How Does Brexit Affect UK Custom Software Development

The world is a much scarier place post Brexit.

Following the UK’s decision to leave the European Union (EU), there has been much speculation about ‘what happens next’, and this has caused widespread uncertainty in the markets – possibly even impacting on your own business too.

How Does Brexit Affect UK Custom Software Development Blueberry Consultants

The financial markets are widely expected to go through a period of turmoil while the value of the pound (currently at its lowest level since 1985) re-establishes itself and new international trade deals are negotiated. But what about technology and, specifically, software development?

In this post, we’re going to consider some of the ways Brexit may – or may not – affect UK software development.

Startup Funding

The UK possess a large and vibrant tech startup community, the occupants of which are quite often software developers. Anyone involved in software will know that, while it’s possible to get going on your own, the ability to take flight and provide a mass-market product requires significant investment.

Tellingly, zero of the fourteen British $1bn tech firms that were once in that embryonic startup phase supported Brexit, and they really know the value of funding.

Will funding for software startups be harder to obtain with the lack of EU support and a UK economy at half mast? Only time will tell.

Shortage of Skills

The world of software development is a very inclusive one, and for good reason; with so many varying technologies and programming languages available, filling a room with the skills required to develop a modern application isn’t particularly easy.

As a result, software development firms in the UK routinely employ EU nationals both internally and remotely. Following Brexit, there is a great deal of uncertainty as to whether or not that practice can continue as Britain removes itself from the clutches of Brussels.

Software development thrives on collaboration and the influx of talent from the EU has been a welcome addition to the skill base of this country. Unfortunately, there’s a very real chance it won’t be quite as readily available beyond this country’s exit from the EU.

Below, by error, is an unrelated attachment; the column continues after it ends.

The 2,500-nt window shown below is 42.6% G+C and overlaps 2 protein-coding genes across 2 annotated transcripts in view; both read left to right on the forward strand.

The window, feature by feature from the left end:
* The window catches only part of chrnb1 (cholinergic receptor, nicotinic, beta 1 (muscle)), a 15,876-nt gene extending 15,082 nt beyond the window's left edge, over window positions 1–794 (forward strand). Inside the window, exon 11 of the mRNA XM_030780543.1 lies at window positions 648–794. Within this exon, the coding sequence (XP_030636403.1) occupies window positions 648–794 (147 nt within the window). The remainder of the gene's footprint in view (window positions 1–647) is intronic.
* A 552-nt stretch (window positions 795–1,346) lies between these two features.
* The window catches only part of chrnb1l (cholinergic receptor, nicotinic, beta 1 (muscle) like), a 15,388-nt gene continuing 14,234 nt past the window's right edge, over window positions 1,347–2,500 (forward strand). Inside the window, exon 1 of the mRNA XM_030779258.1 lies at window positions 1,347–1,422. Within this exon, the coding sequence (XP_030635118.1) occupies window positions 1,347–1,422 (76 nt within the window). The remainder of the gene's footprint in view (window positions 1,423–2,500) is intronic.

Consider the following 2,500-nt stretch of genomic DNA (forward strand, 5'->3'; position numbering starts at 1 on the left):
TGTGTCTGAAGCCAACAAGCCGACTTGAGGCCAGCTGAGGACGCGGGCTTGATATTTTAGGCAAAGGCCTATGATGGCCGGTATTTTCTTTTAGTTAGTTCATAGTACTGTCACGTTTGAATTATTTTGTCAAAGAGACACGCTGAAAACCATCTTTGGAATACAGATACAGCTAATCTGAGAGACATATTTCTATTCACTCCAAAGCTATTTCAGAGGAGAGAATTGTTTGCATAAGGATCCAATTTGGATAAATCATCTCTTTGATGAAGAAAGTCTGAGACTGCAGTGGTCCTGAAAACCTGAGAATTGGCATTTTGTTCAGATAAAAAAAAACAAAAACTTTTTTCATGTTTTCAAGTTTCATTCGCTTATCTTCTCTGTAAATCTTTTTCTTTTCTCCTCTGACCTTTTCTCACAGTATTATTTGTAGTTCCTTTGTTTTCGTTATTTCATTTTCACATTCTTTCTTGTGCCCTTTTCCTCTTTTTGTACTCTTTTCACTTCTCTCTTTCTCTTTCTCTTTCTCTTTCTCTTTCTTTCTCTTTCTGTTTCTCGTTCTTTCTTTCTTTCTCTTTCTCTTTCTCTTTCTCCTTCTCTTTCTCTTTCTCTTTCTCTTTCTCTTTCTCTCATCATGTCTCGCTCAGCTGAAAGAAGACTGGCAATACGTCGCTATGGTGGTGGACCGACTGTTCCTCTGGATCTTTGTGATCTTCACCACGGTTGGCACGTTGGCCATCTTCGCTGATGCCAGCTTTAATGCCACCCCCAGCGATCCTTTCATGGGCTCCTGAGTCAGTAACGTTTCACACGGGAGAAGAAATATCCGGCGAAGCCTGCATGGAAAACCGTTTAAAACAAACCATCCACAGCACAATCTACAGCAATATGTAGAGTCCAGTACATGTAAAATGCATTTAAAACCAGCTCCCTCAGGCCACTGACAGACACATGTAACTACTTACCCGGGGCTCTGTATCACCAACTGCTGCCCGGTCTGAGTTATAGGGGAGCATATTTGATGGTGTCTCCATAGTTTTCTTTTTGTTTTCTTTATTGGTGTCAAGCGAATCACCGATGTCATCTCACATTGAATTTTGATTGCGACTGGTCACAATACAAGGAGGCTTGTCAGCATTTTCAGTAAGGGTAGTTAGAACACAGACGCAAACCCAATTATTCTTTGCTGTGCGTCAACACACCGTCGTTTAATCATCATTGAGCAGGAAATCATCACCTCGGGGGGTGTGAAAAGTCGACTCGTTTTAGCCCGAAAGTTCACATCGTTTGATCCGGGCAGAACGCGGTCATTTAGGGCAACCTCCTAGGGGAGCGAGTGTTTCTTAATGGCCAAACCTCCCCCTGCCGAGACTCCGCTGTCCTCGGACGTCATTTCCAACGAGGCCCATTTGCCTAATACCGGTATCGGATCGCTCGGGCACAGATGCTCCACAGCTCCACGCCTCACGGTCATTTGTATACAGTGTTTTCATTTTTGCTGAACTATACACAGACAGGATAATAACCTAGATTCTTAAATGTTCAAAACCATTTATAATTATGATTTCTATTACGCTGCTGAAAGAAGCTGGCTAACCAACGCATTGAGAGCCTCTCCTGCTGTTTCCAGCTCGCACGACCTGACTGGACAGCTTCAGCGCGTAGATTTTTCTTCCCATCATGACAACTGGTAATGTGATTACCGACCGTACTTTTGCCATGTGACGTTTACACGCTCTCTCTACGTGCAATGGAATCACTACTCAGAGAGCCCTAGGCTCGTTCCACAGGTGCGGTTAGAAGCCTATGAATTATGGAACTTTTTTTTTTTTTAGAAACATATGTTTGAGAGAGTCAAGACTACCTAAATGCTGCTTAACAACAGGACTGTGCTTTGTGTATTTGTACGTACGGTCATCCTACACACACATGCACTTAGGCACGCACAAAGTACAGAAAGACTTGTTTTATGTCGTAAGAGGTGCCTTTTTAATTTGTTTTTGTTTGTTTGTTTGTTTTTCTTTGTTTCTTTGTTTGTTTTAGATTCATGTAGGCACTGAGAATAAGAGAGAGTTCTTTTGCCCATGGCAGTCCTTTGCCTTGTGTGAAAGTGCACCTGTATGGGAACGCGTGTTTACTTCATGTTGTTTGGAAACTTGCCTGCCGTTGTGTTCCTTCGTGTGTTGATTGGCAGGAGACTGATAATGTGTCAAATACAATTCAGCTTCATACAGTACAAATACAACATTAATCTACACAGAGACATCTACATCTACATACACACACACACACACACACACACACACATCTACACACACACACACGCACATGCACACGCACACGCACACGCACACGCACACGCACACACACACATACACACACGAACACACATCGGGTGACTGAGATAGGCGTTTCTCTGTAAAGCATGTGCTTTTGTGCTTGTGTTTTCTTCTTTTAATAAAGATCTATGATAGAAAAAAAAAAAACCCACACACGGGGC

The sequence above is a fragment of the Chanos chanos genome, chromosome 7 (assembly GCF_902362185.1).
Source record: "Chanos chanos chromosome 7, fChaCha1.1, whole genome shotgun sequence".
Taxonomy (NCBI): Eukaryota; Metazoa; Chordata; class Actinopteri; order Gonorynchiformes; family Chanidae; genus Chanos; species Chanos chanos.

Confusion Over Data Handling Rules

A big part of software development lies in the ability for programmers to work with data, big or small. The privacy of that data is paramount and, unfortunately, Britain has chosen a time to leave the EU just as Brussels is negotiating a new deal for the transfer of personal data transatlantically. EU member states currently have until June 2018 to comply with the new General Data Protection Regulation (GDPR).

The GDPR aims to make significant changes to the ways in which organisations handle and transmit personal data and, although the process of leaving the EU could take as long as two years to complete, there is understandably a great deal of uncertainty about where this leaves Britain’s software pioneers when it comes to complying with data rules and regulations.

The End of EU Research Grants

Software development moves fast, and keeping up with the latest trends and programming languages requires a significant amount of R&D on the behalf of developers. The EU funded billions of research between 2007 and 2013 and without it, there will be serious questions about how small tech businesses are expected to make up the shortfall. Will the UK government come to the rescue?

Conclusions

Of all the post-Brexit discussion topics, Britain’s decision to leave the EU and its impact on software development is one of the hardest to hypothesise.

We need to see how things pan out, but if there has ever been a time for software developers to increase their skills and seek alternative sources of funding for big projects, it’s now.

The irony is that, for business owners, the best time to invest in an efficiency drive is precisely when sales and profitability stall.

When sales look like they may not achieve planned targets, an alternative to maintaining profitability is to look at internal processes and systems to see where efficiencies can be made. And the easiest way to do that is to see which administrative elements can be automated or streamlined. In this way it’s possible to minimise costs and maximise profitability.

The process of reducing operational costs starts with a technical appraisal of existing systems to see where efficiencies can be made. And really, that should be at the top of every financial director’s to-do list, following the June referendum result.

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